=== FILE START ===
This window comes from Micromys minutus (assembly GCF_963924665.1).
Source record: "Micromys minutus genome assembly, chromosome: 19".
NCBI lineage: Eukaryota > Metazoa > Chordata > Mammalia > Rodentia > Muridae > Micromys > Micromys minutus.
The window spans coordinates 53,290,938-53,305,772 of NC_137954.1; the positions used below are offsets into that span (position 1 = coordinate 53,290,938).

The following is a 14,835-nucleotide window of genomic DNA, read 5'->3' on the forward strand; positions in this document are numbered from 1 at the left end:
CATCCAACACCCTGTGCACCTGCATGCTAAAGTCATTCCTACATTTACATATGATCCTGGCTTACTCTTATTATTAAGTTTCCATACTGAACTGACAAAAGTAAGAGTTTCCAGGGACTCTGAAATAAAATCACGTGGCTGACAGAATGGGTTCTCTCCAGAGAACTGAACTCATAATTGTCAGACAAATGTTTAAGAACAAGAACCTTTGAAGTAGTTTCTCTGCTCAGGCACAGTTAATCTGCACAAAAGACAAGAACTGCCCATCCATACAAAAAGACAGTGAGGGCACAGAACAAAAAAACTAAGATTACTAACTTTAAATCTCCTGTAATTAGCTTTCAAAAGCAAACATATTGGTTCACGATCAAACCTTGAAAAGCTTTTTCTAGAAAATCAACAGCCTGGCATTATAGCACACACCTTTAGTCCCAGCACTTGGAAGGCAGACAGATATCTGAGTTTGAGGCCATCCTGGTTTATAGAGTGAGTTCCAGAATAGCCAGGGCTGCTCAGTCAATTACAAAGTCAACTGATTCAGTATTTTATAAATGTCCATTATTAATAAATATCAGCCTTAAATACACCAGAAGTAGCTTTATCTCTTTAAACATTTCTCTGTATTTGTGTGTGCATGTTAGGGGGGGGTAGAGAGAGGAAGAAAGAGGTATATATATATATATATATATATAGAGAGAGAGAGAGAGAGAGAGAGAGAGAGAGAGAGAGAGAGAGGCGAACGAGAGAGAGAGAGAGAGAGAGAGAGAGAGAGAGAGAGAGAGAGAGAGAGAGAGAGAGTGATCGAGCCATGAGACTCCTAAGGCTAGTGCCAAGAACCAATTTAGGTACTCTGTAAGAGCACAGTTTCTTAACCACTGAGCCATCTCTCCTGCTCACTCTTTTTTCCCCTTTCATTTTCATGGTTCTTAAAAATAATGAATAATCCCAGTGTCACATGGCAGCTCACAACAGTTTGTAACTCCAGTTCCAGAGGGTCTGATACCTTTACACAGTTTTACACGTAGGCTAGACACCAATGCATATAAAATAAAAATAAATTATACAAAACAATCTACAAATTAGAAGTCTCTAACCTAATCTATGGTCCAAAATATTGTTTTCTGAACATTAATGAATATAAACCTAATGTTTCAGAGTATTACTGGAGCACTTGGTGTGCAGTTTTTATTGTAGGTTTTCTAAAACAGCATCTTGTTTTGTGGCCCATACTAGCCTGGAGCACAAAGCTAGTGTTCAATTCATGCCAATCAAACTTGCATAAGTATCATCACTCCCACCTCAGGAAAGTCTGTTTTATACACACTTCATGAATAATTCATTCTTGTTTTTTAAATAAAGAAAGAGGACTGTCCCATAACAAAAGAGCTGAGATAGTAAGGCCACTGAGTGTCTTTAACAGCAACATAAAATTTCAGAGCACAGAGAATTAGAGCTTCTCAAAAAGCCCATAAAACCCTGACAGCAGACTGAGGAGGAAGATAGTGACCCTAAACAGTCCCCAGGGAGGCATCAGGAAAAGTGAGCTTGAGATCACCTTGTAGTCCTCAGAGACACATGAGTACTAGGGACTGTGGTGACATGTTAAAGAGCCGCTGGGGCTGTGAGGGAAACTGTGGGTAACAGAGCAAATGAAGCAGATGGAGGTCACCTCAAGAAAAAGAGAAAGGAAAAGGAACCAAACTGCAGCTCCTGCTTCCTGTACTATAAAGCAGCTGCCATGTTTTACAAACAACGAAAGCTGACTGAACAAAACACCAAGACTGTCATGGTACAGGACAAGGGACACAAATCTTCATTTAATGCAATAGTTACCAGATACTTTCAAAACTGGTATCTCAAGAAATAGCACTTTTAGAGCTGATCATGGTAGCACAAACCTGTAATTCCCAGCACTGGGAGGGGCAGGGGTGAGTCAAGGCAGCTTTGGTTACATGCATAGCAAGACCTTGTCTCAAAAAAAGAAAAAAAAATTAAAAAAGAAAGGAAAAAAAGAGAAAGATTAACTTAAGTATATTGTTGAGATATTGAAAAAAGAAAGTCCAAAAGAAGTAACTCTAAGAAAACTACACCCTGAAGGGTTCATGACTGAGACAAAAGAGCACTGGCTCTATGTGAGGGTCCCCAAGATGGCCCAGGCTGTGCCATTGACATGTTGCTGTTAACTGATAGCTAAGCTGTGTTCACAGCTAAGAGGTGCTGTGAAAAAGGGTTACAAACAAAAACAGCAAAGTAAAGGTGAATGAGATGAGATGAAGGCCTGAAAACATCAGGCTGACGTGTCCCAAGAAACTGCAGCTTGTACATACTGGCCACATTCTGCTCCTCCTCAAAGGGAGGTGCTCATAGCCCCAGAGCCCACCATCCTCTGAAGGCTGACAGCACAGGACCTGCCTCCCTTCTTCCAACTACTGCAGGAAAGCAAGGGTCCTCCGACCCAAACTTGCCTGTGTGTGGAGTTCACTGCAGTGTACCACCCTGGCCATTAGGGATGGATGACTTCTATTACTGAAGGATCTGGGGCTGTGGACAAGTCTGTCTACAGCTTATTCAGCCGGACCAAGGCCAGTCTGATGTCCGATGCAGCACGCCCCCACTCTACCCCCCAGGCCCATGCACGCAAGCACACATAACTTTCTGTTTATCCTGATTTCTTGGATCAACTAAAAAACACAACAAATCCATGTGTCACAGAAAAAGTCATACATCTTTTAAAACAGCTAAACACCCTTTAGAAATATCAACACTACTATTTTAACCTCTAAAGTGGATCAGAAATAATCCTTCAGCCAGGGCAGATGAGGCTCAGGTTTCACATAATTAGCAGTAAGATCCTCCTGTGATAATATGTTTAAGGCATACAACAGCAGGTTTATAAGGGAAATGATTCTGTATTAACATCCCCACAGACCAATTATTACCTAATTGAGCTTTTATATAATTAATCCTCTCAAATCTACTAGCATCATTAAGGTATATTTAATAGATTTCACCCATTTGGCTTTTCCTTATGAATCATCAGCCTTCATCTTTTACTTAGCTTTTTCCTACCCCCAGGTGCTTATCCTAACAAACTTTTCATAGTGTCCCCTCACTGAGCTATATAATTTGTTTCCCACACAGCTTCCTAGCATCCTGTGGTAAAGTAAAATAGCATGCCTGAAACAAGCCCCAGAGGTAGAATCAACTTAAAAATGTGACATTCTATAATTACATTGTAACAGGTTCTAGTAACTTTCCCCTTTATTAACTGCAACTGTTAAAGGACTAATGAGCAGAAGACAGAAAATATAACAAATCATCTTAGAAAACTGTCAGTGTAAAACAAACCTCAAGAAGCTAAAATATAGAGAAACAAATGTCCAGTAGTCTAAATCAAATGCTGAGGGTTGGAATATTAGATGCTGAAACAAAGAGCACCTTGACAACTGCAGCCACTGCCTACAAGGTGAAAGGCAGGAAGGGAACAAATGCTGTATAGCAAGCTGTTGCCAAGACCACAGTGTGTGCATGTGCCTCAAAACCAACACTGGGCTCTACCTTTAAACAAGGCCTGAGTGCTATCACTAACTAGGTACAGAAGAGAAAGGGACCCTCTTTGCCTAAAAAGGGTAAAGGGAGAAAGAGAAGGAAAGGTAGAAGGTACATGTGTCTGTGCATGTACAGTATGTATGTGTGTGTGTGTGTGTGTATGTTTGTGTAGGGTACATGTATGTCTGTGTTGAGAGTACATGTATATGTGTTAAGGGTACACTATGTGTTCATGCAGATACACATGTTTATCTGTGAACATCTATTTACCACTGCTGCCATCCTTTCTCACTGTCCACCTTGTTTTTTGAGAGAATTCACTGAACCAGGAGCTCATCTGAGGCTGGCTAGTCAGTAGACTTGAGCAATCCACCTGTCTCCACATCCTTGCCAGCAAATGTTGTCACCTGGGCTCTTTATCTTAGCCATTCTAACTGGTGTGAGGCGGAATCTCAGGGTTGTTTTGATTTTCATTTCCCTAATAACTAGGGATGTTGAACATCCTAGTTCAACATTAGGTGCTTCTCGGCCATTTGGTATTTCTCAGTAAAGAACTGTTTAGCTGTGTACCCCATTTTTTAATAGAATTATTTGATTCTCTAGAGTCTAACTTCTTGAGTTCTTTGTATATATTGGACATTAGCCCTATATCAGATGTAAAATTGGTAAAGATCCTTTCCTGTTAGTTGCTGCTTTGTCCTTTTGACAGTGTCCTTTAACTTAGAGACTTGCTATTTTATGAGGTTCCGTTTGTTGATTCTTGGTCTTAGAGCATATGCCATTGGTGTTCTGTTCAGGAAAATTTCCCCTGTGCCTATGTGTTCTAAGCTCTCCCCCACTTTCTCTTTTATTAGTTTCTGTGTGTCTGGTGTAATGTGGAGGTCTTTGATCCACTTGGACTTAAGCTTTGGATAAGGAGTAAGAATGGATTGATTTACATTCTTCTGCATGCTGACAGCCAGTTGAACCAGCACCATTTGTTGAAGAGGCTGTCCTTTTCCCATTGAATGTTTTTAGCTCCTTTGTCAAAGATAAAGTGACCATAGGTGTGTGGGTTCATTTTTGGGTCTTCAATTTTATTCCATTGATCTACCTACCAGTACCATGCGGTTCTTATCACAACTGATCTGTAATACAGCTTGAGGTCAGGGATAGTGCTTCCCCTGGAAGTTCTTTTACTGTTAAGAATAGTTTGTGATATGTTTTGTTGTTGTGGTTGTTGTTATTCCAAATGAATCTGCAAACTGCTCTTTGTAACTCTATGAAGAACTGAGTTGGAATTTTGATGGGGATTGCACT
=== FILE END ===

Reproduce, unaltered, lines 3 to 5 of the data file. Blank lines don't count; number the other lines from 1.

NCBI lineage: Eukaryota > Metazoa > Chordata > Mammalia > Rodentia > Muridae > Micromys > Micromys minutus.
The window spans coordinates 53,290,938-53,305,772 of NC_137954.1; the positions used below are offsets into that span (position 1 = coordinate 53,290,938).

The following is a 14,835-nucleotide window of genomic DNA, read 5'->3' on the forward strand; positions in this document are numbered from 1 at the left end: